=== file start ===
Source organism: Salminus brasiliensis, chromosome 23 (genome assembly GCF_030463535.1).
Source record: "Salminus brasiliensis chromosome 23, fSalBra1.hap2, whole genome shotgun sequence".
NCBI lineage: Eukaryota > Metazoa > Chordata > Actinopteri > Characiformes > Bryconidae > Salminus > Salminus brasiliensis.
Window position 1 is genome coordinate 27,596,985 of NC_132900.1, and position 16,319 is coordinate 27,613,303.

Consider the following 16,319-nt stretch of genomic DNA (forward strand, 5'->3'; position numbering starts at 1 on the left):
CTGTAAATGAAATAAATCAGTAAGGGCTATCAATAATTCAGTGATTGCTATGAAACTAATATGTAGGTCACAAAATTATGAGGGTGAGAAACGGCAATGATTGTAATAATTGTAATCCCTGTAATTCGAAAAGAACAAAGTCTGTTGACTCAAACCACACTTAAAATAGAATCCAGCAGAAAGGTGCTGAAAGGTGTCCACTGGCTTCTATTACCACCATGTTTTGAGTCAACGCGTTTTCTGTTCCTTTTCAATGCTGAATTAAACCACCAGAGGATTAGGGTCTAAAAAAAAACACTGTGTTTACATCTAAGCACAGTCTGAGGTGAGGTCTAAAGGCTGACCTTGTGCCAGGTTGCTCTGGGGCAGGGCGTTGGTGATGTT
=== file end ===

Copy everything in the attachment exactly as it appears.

Source organism: Salminus brasiliensis, chromosome 23 (genome assembly GCF_030463535.1).
Source record: "Salminus brasiliensis chromosome 23, fSalBra1.hap2, whole genome shotgun sequence".
NCBI lineage: Eukaryota > Metazoa > Chordata > Actinopteri > Characiformes > Bryconidae > Salminus > Salminus brasiliensis.
Window position 1 is genome coordinate 27,596,985 of NC_132900.1, and position 16,319 is coordinate 27,613,303.

Consider the following 16,319-nt stretch of genomic DNA (forward strand, 5'->3'; position numbering starts at 1 on the left):
CTGTAAATGAAATAAATCAGTAAGGGCTATCAATAATTCAGTGATTGCTATGAAACTAATATGTAGGTCACAAAATTATGAGGGTGAGAAACGGCAATGATTGTAATAATTGTAATCCCTGTAATTCGAAAAGAACAAAGTCTGTTGACTCAAACCACACTTAAAATAGAATCCAGCAGAAAGGTGCTGAAAGGTGTCCACTGGCTTCTATTACCACCATGTTTTGAGTCAACGCGTTTTCTGTTCCTTTTCAATGCTGAATTAAACCACCAGAGGATTAGGGTCTAAAAAAAAACACTGTGTTTACATCTAAGCACAGTCTGAGGTGAGGTCTAAAGGCTGACCTTGTGCCAGGTTGCTCTGGGGCAGGGCGTTGGTGATGTT